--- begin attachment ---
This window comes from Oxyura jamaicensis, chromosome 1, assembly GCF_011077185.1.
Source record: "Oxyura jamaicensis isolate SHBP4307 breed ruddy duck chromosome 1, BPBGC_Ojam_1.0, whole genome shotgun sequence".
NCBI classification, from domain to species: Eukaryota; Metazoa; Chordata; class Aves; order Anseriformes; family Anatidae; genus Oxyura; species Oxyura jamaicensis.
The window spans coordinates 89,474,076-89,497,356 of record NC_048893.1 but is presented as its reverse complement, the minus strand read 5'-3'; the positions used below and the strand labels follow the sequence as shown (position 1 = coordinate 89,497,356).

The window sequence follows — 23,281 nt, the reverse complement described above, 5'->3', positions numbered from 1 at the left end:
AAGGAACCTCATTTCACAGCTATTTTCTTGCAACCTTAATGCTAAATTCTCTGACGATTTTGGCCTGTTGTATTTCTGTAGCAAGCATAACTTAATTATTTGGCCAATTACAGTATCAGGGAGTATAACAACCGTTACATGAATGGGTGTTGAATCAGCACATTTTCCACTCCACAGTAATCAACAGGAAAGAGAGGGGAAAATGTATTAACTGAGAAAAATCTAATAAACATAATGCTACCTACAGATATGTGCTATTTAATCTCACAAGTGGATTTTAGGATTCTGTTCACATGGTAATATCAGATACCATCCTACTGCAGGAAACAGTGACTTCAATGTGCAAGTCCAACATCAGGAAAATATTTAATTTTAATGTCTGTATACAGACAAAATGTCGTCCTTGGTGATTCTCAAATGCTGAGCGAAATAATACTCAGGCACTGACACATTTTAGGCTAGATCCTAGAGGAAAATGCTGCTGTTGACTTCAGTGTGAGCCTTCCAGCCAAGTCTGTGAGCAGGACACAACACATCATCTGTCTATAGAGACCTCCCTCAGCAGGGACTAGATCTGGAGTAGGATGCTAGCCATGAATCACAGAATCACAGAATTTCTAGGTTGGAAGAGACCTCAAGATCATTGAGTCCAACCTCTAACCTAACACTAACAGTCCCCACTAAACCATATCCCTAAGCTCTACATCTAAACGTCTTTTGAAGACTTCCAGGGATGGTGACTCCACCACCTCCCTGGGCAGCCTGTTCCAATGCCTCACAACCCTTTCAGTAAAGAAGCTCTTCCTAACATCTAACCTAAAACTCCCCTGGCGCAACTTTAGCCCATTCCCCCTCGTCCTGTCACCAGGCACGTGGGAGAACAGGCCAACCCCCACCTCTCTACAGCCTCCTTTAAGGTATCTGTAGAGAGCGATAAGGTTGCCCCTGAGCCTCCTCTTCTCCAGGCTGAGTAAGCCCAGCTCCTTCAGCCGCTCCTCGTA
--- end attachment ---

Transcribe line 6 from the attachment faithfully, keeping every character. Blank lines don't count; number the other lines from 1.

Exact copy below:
AAGGAACCTCATTTCACAGCTATTTTCTTGCAACCTTAATGCTAAATTCTCTGACGATTTTGGCCTGTTGTATTTCTGTAGCAAGCATAACTTAATTATTTGGCCAATTACAGTATCAGGGAGTATAACAACCGTTACATGAATGGGTGTTGAATCAGCACATTTTCCACTCCACAGTAATCAACAGGAAAGAGAGGGGAAAATGTATTAACTGAGAAAAATCTAATAAACATAATGCTACCTACAGATATGTGCTATTTAATCTCACAAGTGGATTTTAGGATTCTGTTCACATGGTAATATCAGATACCATCCTACTGCAGGAAACAGTGACTTCAATGTGCAAGTCCAACATCAGGAAAATATTTAATTTTAATGTCTGTATACAGACAAAATGTCGTCCTTGGTGATTCTCAAATGCTGAGCGAAATAATACTCAGGCACTGACACATTTTAGGCTAGATCCTAGAGGAAAATGCTGCTGTTGACTTCAGTGTGAGCCTTCCAGCCAAGTCTGTGAGCAGGACACAACACATCATCTGTCTATAGAGACCTCCCTCAGCAGGGACTAGATCTGGAGTAGGATGCTAGCCATGAATCACAGAATCACAGAATTTCTAGGTTGGAAGAGACCTCAAGATCATTGAGTCCAACCTCTAACCTAACACTAACAGTCCCCACTAAACCATATCCCTAAGCTCTACATCTAAACGTCTTTTGAAGACTTCCAGGGATGGTGACTCCACCACCTCCCTGGGCAGCCTGTTCCAATGCCTCACAACCCTTTCAGTAAAGAAGCTCTTCCTAACATCTAACCTAAAACTCCCCTGGCGCAACTTTAGCCCATTCCCCCTCGTCCTGTCACCAGGCACGTGGGAGAACAGGCCAACCCCCACCTCTCTACAGCCTCCTTTAAGGTATCTGTAGAGAGCGATAAGGTTGCCCCTGAGCCTCCTCTTCTCCAGGCTGAGTAAGCCCAGCTCCTTCAGCCGCTCCTCGTA